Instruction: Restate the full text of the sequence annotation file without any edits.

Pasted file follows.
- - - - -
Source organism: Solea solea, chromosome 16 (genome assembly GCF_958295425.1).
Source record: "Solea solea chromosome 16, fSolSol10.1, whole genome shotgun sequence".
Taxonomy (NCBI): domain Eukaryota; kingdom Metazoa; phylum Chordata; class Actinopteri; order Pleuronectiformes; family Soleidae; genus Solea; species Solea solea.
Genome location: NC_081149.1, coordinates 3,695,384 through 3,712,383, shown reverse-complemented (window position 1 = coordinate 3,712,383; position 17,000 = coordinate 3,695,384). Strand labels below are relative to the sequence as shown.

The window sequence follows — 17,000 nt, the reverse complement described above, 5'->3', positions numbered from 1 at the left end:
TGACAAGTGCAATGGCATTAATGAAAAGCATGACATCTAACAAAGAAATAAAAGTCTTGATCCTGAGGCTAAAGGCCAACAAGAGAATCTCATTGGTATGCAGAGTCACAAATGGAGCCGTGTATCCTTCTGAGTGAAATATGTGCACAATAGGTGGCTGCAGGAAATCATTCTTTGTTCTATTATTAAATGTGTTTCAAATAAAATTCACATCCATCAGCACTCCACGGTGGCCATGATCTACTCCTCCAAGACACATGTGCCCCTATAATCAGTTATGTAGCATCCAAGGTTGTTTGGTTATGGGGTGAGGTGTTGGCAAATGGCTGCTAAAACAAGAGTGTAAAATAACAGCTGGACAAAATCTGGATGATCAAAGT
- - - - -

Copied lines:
Source organism: Solea solea, chromosome 16 (genome assembly GCF_958295425.1).
Source record: "Solea solea chromosome 16, fSolSol10.1, whole genome shotgun sequence".
Taxonomy (NCBI): domain Eukaryota; kingdom Metazoa; phylum Chordata; class Actinopteri; order Pleuronectiformes; family Soleidae; genus Solea; species Solea solea.
Genome location: NC_081149.1, coordinates 3,695,384 through 3,712,383, shown reverse-complemented (window position 1 = coordinate 3,712,383; position 17,000 = coordinate 3,695,384). Strand labels below are relative to the sequence as shown.

The window sequence follows — 17,000 nt, the reverse complement described above, 5'->3', positions numbered from 1 at the left end:
TGACAAGTGCAATGGCATTAATGAAAAGCATGACATCTAACAAAGAAATAAAAGTCTTGATCCTGAGGCTAAAGGCCAACAAGAGAATCTCATTGGTATGCAGAGTCACAAATGGAGCCGTGTATCCTTCTGAGTGAAATATGTGCACAATAGGTGGCTGCAGGAAATCATTCTTTGTTCTATTATTAAATGTGTTTCAAATAAAATTCACATCCATCAGCACTCCACGGTGGCCATGATCTACTCCTCCAAGACACATGTGCCCCTATAATCAGTTATGTAGCATCCAAGGTTGTTTGGTTATGGGGTGAGGTGTTGGCAAATGGCTGCTAAAACAAGAGTGTAAAATAACAGCTGGACAAAATCTGGATGATCAAAGT